Thursday, January 14, 2010

A Very Special Theory of Relativity

Einstein, trying to put into laymen’s terms the concept of relativity, explained it like this. “When a man sits with a pretty girl for an hour, it seems like a minute. But let him sit on a hot stove for a minute and it's longer than any hour. That's relativity.”

Time, being relative, insists the closer an object is to the speed of light the slower time acts upon that object. Theoretically then if an object could travel at the speed of light then that object, or person, would cease to age. But, according to Mr. Einstein, that is a scientific impossibility. He explained that as an object approaches the speed of light its mass increases and therefore needs more energy to push it faster. Hmmmmm….

So this was the little rat running around in the maze of my mind last night. It was well past midnight, the espresso buzz was just an aftertaste in my mouth, and I was ready for bed. These are the moments, the dawn and the dusk of memory, the hazy in betweens, when the mind is tired and susceptible to all sorts of strange perceptions. In this purgatory, the fragments of dreams and lost memories mingle with wayward thoughts and many other things I suppose. So it was that I found my self thinking of Einstein and of first grade and Misty, my first childhood crush.

First grade. I remember that there were four white-washed cinder block walls in our over-crowded class room. They all met at their respective corners each with its own unique smell. I remember that cutting in the lunch line was a cardinal crime but much less about hunger or impatience, than it was a way to find one’s place, the daily litmus test of loyalty. I remember that, in our text books, scientists always looked disheveled, their shoes perpetually untied. And though each morning our mothers made sure we’d never be scientists, by day’s end the halls were full of wild haired Einsteins tripping over our laces. Then as the schooldays would slip out of spring’s pink cardigan and into the clinging green cotton dress of summer, as kickball games on cul-de-sacs and warm water ponds pulled at us with the promise of new friends and caught fish, the clock on the wall slowed proving Mr. Einstein right once and for all.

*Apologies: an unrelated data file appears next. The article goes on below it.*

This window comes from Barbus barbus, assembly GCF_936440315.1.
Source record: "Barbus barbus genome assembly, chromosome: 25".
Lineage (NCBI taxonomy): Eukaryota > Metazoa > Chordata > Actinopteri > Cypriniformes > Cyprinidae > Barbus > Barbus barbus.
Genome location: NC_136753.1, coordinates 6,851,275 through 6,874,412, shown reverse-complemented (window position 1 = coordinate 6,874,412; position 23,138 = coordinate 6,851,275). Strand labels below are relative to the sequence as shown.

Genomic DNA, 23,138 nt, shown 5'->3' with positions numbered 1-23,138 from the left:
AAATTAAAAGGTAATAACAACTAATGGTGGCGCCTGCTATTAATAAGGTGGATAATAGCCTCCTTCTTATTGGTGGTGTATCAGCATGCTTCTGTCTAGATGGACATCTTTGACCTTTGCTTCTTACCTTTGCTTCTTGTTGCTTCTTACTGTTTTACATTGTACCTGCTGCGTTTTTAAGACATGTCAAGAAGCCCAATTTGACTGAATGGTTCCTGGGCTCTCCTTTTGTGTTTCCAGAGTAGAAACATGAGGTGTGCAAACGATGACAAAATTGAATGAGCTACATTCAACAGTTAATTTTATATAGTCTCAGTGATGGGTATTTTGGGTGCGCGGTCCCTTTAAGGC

But what I remember most about the first grade is my own special theory of relativity; that there is nothing heavier, no greater weight than a folded piece of paper with the words “Will you be my girlfriend?” written on it. And that there are no wider wings, none more light or made for flight than those one gets when upon opening that same blue-lined loose leaf one sees that emerald-eyed Misty, the strawberry blonde, has checked the little box marked yes.

Einstein theory also posited the interchangeability of mass and energy. E=mc2 was his brilliant equation for that. I believe that as we approach the end of all things. As we approach the light of God’s infinite love we are going to be changed. That matter and energy will be one. That our glorified bodies will be of that perfect, densest, most indestructible of stuffs called spirit. I believe we will cease to age having come to exist finally in the light of Abba’s presence. But even if I’m wrong, even if time doesn’t stop, just being in the presence of The Father’s most wonderful love, it will seem to.


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